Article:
The Ministry of Human Resource Development (MHRD) has issued a press release about the results of the new, improvedTM Joint Entrance Examination (JEE) conducted in April 2006 by the Indian Institutes of Technology (IITs). It's clear that the Ministry wants a positive spin on the outcome, but it's equally clear that a lot of the news is not all that great. Let's take a look:
Bias against first-timers:
The number of candidates qualified in their first attempt is 2,761, which is 43.50 per cent of the total qualified candidates. This proportion is significantly greater than the corresponding value (28.49 per cent) in JEE-2005. The high proportion of first timers reflects the success of the changed pattern of examination in JEE-2006 in getting more number of students who have been equally good performer in qualifying examination (10+2). Hence, the main purpose of introducing a new examination pattern emphasizing on the importance of school education has been successfully fulfilled. ...
Bias against rural students:
The proportion of successful candidates belonging to towns and villages has also increased to 30.67 per cent [1943 students were from towns (1328) and villages (615), while 4400 were from cities], as compared to 28.02 per cent in JEE-2005 while the percentage has decreased in case of cities from 71.98 per cent in JEE-2005 to 69.37 per cent in JEE-2006. The proportional increase in the percentage from smaller towns further emphasize the success of the new JEE system and indicate reduced dependence on coaching centers which the candidates from town and village have no access to.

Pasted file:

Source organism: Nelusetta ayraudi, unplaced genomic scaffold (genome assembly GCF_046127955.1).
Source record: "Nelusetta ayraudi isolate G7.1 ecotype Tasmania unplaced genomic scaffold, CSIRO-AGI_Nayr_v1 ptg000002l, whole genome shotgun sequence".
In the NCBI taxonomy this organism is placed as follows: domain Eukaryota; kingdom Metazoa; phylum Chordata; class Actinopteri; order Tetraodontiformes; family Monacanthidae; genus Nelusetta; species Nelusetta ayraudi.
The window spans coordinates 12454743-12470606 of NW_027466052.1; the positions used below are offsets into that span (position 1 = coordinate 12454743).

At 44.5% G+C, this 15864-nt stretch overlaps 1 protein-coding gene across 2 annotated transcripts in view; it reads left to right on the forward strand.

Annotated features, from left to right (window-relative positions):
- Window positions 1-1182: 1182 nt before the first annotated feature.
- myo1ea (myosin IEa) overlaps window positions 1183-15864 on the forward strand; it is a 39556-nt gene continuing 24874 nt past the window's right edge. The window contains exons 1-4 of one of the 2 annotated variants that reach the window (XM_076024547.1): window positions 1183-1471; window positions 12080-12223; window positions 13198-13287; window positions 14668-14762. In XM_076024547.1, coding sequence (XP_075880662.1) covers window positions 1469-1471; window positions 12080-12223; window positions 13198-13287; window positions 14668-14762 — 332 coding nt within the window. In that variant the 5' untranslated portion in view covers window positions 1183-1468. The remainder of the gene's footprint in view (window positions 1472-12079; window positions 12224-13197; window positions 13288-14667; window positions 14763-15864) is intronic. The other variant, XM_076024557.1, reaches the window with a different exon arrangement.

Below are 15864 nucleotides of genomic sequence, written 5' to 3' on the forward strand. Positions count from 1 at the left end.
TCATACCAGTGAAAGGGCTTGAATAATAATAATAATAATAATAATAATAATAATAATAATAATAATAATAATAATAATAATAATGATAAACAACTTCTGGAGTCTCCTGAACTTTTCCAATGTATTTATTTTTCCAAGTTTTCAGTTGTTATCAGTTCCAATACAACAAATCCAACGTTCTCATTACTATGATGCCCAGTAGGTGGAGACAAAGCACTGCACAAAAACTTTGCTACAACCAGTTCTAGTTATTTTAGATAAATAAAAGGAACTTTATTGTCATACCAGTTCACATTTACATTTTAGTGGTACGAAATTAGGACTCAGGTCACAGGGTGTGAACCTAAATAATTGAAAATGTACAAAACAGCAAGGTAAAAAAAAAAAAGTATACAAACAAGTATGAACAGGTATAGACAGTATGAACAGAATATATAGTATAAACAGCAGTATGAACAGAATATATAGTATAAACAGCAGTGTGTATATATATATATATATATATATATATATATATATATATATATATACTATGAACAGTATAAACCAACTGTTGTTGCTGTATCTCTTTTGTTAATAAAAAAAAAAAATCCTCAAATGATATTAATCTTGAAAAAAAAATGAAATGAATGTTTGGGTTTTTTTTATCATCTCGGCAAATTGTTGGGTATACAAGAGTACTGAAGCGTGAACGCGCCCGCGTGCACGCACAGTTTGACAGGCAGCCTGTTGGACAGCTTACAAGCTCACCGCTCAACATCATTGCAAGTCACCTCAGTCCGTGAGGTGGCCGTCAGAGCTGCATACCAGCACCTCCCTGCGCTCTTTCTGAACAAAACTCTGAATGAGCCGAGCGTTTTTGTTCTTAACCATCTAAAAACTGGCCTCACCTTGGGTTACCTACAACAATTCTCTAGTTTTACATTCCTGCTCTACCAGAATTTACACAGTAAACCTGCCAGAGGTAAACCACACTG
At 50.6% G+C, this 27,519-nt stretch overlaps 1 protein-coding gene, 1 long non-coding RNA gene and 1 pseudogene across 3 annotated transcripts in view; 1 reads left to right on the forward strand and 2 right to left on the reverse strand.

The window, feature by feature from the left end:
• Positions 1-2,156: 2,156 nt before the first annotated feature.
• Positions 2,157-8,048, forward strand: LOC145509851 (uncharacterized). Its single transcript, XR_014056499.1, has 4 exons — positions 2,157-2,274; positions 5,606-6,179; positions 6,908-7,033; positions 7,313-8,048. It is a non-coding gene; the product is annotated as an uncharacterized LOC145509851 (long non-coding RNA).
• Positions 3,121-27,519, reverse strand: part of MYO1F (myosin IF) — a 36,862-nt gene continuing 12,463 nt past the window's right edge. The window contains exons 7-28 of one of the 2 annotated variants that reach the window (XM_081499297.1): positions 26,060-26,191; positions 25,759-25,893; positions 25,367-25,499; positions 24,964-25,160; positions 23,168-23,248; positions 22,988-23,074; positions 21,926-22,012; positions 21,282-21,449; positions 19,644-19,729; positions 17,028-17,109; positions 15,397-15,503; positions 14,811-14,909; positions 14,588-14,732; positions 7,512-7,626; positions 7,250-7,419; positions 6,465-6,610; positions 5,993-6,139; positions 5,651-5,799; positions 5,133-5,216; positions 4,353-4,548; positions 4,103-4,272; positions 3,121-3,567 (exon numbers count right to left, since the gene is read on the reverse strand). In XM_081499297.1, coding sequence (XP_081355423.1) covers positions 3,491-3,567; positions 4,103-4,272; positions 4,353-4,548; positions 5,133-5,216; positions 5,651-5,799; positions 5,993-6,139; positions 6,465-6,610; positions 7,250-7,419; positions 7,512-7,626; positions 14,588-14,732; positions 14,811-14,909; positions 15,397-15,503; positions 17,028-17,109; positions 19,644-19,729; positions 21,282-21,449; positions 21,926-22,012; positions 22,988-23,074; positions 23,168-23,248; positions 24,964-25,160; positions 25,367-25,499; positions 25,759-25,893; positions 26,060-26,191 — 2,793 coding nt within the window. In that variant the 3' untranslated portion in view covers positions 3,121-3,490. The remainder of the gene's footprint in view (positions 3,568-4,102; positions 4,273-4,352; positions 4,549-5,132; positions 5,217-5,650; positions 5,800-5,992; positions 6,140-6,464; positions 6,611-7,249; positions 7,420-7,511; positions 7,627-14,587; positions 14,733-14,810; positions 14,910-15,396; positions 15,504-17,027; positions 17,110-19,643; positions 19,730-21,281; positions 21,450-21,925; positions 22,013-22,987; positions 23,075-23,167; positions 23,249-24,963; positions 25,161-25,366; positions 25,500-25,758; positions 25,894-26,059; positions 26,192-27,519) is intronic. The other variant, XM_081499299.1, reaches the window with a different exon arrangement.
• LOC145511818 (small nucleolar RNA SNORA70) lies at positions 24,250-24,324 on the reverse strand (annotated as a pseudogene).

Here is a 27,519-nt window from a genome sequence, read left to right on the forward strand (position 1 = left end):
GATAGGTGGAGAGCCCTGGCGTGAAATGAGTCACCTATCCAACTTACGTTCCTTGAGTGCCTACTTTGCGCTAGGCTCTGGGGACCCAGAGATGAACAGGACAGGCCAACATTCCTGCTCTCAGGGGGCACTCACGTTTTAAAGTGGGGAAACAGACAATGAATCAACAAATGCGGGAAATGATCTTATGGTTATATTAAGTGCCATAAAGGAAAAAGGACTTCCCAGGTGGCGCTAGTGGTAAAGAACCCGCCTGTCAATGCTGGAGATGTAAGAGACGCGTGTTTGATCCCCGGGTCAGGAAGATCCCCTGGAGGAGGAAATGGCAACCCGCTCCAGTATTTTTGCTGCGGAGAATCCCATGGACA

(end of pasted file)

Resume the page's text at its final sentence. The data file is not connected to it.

Bias against girls:
The application fee for female candidates was half (Rs.300/-) of the fees for male candidates (Rs.600/-). In this respect the new JEE system has also ensured a higher participation of female candidates as evident from the total number of registered female candidates of 58,997 in JEE-2006 as compared to 29,291 in JEE-2005. However, there is only marginal increase in successful female candidates as compared to JEE-2005.
Clearly, there has been significant 'progress' only in the share of seats that went to the first-timers. Progress made by non-urban students is small, but it's at least in the right direction. In the girls' share of IIT seats, the progress may even be deemed 'negative', since their number increased only marginally in spite of a near-doubling in the number of girls who applied for (and presumably, took) the JEE.
The JEE still has a long way to go before it can be held up as an ideal for the other entrance exams to emulate; right now, I would view it only as a deeply flawed exam with in-built biases against girls, first-timers and the rural and the poor.
IMHO, IITs should strive to convert JEE into an exam that fulfills -- at the least -- two primary requirements: (a) It should be a standardizing exam, in the sense that it should allow one to compare the relative levels of different school board exams, (b) it should be a standardized exam, in the sense that its results are less noisy and more predictable. Better yet, the IITs should merge it with AIEEE conducted by CBSE, and seek to make that unified exam conform to these two requirements.
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Let me list a few related posts for future reference: